Back to newsfeed


France Info | French Animation Studio Behind the Visual Success of the New Ninja Turtles

Radio France Info’s Matteu Maestracci interviewed Mikros Animation’s Paris teams about their work on Teenage Mutant Ninja Turtles: Mutant Mayhem.

9 August 2023
Kevin Simmore, Lead FX chez Mikros Animation (Matteu Maestracci)

Cowabunga! The new adaptation of the adventures of the famous pizza-loving, kung fu adept turtles stands out for its original graphic style, closely resembling comics. Its animation and visual effects are the work of a Parisian studio. This cool, dynamic, and modern version, with its hip-hop and cosmopolitan ambiance, is arguably the best Teenage Mutant Ninja Turtles adaptation since the renowned animated series of the late 80s, which was, little-known to many, a Franco-American production.

It’s a repeat performance, if you will, for the year 2023, as the studios at Mikros Animation, based in Paris and Montreal, have handled the visual animation of the film, including special effects, in collaboration with Hollywood studios Paramount and Nickelodeon. Previously, they worked on animated projects like Alexandre Astier’s Asterix, SpongeBob SquarePants, and even Paw Patrol: The Movie.

Marie Balland supervised this daily production: “Right from the start, the design images provided by Nickelodeon were really exciting and innovative. We brainstormed to figure out how to bring that to life in 3D, and the result is truly evident because it works well. It’s quite fresh and unexpected for 3D visuals. So, it’s really cool to see it come to life on the big screen for an hour and a half.”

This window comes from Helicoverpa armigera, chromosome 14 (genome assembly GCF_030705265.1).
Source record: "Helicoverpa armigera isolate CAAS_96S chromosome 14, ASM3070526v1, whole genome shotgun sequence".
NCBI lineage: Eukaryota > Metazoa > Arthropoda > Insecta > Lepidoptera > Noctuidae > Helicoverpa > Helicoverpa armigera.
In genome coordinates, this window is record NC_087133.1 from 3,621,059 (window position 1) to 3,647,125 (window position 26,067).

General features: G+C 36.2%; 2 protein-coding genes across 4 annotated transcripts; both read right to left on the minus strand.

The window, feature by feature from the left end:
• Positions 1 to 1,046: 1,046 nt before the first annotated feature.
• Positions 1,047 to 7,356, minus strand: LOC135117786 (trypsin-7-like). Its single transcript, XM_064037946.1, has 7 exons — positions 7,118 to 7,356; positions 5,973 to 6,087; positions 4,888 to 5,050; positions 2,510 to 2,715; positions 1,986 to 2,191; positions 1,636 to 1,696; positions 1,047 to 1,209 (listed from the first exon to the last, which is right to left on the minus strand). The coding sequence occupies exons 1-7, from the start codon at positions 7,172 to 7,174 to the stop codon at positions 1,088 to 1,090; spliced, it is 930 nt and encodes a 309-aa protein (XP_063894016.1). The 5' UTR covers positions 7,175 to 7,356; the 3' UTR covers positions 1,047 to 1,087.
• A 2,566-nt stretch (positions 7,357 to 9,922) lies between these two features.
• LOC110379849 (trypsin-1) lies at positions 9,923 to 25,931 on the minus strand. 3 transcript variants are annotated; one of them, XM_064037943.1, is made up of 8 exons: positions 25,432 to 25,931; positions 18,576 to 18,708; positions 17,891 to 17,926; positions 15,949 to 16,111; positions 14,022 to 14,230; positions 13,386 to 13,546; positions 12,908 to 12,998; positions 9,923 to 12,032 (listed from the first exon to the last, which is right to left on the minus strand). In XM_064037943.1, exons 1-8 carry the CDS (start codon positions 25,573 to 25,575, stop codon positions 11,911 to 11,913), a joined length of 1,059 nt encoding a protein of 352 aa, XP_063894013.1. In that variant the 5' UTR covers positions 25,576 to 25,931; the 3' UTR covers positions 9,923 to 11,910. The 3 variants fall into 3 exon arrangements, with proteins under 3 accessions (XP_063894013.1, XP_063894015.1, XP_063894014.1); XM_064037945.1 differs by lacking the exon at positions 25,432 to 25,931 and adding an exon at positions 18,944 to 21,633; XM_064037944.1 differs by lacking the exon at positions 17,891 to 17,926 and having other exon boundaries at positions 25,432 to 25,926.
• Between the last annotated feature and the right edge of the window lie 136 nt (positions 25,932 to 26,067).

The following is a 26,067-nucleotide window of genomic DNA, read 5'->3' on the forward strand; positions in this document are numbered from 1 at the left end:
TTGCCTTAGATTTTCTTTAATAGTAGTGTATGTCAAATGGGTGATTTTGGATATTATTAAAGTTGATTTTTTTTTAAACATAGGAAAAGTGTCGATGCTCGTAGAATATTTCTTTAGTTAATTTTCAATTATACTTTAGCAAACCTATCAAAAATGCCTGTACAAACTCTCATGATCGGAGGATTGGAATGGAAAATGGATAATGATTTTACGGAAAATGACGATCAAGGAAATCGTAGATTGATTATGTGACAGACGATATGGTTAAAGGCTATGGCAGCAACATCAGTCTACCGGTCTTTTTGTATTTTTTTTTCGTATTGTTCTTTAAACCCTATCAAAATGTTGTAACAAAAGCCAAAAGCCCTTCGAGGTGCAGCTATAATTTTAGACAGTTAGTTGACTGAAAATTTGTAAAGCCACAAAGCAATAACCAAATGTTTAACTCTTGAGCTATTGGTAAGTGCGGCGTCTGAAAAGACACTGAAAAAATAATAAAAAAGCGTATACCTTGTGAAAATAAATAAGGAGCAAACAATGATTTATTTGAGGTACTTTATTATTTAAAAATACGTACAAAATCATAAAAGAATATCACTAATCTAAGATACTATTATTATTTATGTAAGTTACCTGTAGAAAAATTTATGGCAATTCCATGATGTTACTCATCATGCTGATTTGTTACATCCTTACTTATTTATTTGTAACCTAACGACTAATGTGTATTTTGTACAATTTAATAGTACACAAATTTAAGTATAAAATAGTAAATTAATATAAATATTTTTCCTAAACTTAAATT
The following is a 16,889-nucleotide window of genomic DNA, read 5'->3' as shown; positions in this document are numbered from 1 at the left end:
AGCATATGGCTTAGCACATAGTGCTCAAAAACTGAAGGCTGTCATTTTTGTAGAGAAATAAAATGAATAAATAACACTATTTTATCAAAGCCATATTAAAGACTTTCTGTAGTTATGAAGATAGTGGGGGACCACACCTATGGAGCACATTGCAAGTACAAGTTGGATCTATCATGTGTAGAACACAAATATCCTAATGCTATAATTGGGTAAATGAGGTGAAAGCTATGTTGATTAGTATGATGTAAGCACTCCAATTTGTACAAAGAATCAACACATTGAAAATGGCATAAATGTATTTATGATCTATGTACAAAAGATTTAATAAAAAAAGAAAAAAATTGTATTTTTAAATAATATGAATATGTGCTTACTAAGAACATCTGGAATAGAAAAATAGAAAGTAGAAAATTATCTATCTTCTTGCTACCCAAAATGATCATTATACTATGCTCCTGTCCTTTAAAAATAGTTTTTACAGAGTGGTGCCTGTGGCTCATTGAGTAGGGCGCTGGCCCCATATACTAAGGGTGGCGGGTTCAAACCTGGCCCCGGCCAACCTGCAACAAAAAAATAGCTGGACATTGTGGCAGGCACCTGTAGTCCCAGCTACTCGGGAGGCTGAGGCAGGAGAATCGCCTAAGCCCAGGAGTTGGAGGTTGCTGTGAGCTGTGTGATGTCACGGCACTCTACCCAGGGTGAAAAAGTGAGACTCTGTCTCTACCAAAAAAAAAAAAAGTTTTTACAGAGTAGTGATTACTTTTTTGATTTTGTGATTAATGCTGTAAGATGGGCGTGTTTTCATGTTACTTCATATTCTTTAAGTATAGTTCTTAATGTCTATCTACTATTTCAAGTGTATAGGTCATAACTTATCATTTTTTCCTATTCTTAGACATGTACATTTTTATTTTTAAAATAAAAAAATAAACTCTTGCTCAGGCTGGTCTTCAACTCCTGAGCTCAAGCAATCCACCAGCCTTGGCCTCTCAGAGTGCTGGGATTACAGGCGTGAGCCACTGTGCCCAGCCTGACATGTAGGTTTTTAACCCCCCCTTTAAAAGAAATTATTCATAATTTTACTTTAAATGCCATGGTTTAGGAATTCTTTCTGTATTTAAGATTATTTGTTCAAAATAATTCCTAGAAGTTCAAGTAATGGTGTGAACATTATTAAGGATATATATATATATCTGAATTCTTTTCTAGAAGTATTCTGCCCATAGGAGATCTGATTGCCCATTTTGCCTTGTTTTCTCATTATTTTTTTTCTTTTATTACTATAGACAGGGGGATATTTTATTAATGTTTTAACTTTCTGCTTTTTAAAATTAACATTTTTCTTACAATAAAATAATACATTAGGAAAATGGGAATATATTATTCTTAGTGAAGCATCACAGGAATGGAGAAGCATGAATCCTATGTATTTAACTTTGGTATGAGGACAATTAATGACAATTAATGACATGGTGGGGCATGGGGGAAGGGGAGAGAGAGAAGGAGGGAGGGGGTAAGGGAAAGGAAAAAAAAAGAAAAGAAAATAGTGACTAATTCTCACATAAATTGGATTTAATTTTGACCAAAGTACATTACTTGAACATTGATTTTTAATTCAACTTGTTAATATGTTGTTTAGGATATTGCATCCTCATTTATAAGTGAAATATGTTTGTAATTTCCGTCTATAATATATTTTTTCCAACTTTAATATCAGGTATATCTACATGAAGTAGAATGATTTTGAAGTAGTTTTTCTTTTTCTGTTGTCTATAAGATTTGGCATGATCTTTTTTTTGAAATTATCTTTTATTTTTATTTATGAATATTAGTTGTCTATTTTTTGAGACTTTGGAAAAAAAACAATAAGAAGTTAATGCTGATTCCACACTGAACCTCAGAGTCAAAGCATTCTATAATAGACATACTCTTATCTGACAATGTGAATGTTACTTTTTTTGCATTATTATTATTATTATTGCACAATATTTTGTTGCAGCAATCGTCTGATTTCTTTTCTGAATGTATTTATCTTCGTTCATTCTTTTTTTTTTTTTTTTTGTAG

Inspired by the Original Comics Mikros’ two main challenges were, on one hand, to animate the film in both two and three dimensions, and on the other, to remain faithful to the visual style desired by the directors, an original style heavily inspired by the original 1984 comics created by Kevin Eastman and Peter Laird.

“Often we talk about stars aligning to describe a film’s success, and here that’s the case.” Julien Meesters, Head of the Creative Department, “We have a studio that truly handed the reins to its creative team to write a story and create an original version. It took a certain courage,” explains Julien. “The screenwriters also crafted a modern film with strong creative choices. And finally, a visual intention closely tied to the story. When you align these three elements, it creates a film with a distinct identity. For me, I no longer see a finished product or the result of work, but a film that gives me enjoyment for what it is.”

Visually, what the film offers stands in contrast to many animated productions for children or teens from the United States or Japan in recent years. Kevin Simorre, Lead of Visual Effects, hopes that this film will become a model. “We’re in a time where we can experiment with graphic styles today,” he says. “And everyone who has seen the film acknowledges its distinct quality. In this sense, I hope it remains in people’s minds and becomes a reference. If it becomes dated in a few years, that’s not a problem. The most important thing will have been to evolve the culture of animation.”

Visit the France Info website for the audio version in French.